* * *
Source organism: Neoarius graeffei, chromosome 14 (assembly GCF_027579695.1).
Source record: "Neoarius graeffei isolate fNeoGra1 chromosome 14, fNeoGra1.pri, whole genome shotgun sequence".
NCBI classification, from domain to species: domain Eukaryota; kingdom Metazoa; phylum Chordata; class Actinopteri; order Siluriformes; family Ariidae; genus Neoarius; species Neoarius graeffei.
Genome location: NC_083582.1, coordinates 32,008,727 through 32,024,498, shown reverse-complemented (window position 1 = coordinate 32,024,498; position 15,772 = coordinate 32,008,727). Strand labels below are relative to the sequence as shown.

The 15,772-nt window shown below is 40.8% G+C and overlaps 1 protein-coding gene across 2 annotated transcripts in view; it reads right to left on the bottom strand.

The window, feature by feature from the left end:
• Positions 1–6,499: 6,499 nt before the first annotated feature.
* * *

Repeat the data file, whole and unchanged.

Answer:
Source organism: Neoarius graeffei, chromosome 14 (assembly GCF_027579695.1).
Source record: "Neoarius graeffei isolate fNeoGra1 chromosome 14, fNeoGra1.pri, whole genome shotgun sequence".
NCBI classification, from domain to species: domain Eukaryota; kingdom Metazoa; phylum Chordata; class Actinopteri; order Siluriformes; family Ariidae; genus Neoarius; species Neoarius graeffei.
Genome location: NC_083582.1, coordinates 32,008,727 through 32,024,498, shown reverse-complemented (window position 1 = coordinate 32,024,498; position 15,772 = coordinate 32,008,727). Strand labels below are relative to the sequence as shown.

The 15,772-nt window shown below is 40.8% G+C and overlaps 1 protein-coding gene across 2 annotated transcripts in view; it reads right to left on the bottom strand.

The window, feature by feature from the left end:
• Positions 1–6,499: 6,499 nt before the first annotated feature.